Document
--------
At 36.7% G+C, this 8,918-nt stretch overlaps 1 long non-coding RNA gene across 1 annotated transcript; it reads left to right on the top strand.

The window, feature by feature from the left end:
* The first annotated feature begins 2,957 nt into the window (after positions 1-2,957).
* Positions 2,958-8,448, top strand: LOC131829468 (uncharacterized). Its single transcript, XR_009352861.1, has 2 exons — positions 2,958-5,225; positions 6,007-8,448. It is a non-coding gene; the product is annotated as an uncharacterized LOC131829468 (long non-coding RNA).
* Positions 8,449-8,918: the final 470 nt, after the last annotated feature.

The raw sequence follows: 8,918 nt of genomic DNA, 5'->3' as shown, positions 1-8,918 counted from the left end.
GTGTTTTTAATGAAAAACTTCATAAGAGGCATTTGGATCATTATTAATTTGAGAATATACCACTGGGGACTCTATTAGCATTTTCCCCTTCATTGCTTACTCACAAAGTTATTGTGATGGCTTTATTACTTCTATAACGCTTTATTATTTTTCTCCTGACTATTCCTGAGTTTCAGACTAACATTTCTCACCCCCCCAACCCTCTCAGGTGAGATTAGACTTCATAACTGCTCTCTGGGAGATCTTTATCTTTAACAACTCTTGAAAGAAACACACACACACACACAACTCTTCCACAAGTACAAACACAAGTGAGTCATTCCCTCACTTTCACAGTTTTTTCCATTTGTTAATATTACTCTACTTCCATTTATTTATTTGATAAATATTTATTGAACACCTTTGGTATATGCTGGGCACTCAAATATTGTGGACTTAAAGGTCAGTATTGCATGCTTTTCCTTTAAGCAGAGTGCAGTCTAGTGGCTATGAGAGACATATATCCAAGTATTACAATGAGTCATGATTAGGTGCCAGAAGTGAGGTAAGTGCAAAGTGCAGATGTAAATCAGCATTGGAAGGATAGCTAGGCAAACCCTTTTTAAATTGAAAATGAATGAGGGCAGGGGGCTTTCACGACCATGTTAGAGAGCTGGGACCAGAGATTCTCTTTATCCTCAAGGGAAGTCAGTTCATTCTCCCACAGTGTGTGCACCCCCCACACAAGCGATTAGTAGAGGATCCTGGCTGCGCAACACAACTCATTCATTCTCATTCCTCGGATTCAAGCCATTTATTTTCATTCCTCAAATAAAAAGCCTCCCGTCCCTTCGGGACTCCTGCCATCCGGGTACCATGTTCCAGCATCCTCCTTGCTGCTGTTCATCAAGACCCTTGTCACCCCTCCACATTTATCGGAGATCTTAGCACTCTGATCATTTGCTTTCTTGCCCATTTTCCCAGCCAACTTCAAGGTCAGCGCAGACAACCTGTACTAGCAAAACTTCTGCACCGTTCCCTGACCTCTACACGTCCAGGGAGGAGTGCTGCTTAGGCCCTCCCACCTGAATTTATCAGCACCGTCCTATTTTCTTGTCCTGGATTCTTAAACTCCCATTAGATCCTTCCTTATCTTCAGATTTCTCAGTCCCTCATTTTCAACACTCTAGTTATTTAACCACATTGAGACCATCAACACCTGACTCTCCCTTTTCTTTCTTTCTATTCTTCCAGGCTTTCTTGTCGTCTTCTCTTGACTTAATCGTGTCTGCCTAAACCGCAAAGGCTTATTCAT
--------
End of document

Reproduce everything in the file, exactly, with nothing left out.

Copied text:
At 36.7% G+C, this 8,918-nt stretch overlaps 1 long non-coding RNA gene across 1 annotated transcript; it reads left to right on the top strand.

The window, feature by feature from the left end:
* The first annotated feature begins 2,957 nt into the window (after positions 1-2,957).
* Positions 2,958-8,448, top strand: LOC131829468 (uncharacterized). Its single transcript, XR_009352861.1, has 2 exons — positions 2,958-5,225; positions 6,007-8,448. It is a non-coding gene; the product is annotated as an uncharacterized LOC131829468 (long non-coding RNA).
* Positions 8,449-8,918: the final 470 nt, after the last annotated feature.

The raw sequence follows: 8,918 nt of genomic DNA, 5'->3' as shown, positions 1-8,918 counted from the left end.
GTGTTTTTAATGAAAAACTTCATAAGAGGCATTTGGATCATTATTAATTTGAGAATATACCACTGGGGACTCTATTAGCATTTTCCCCTTCATTGCTTACTCACAAAGTTATTGTGATGGCTTTATTACTTCTATAACGCTTTATTATTTTTCTCCTGACTATTCCTGAGTTTCAGACTAACATTTCTCACCCCCCCAACCCTCTCAGGTGAGATTAGACTTCATAACTGCTCTCTGGGAGATCTTTATCTTTAACAACTCTTGAAAGAAACACACACACACACACAACTCTTCCACAAGTACAAACACAAGTGAGTCATTCCCTCACTTTCACAGTTTTTTCCATTTGTTAATATTACTCTACTTCCATTTATTTATTTGATAAATATTTATTGAACACCTTTGGTATATGCTGGGCACTCAAATATTGTGGACTTAAAGGTCAGTATTGCATGCTTTTCCTTTAAGCAGAGTGCAGTCTAGTGGCTATGAGAGACATATATCCAAGTATTACAATGAGTCATGATTAGGTGCCAGAAGTGAGGTAAGTGCAAAGTGCAGATGTAAATCAGCATTGGAAGGATAGCTAGGCAAACCCTTTTTAAATTGAAAATGAATGAGGGCAGGGGGCTTTCACGACCATGTTAGAGAGCTGGGACCAGAGATTCTCTTTATCCTCAAGGGAAGTCAGTTCATTCTCCCACAGTGTGTGCACCCCCCACACAAGCGATTAGTAGAGGATCCTGGCTGCGCAACACAACTCATTCATTCTCATTCCTCGGATTCAAGCCATTTATTTTCATTCCTCAAATAAAAAGCCTCCCGTCCCTTCGGGACTCCTGCCATCCGGGTACCATGTTCCAGCATCCTCCTTGCTGCTGTTCATCAAGACCCTTGTCACCCCTCCACATTTATCGGAGATCTTAGCACTCTGATCATTTGCTTTCTTGCCCATTTTCCCAGCCAACTTCAAGGTCAGCGCAGACAACCTGTACTAGCAAAACTTCTGCACCGTTCCCTGACCTCTACACGTCCAGGGAGGAGTGCTGCTTAGGCCCTCCCACCTGAATTTATCAGCACCGTCCTATTTTCTTGTCCTGGATTCTTAAACTCCCATTAGATCCTTCCTTATCTTCAGATTTCTCAGTCCCTCATTTTCAACACTCTAGTTATTTAACCACATTGAGACCATCAACACCTGACTCTCCCTTTTCTTTCTTTCTATTCTTCCAGGCTTTCTTGTCGTCTTCTCTTGACTTAATCGTGTCTGCCTAAACCGCAAAGGCTTATTCAT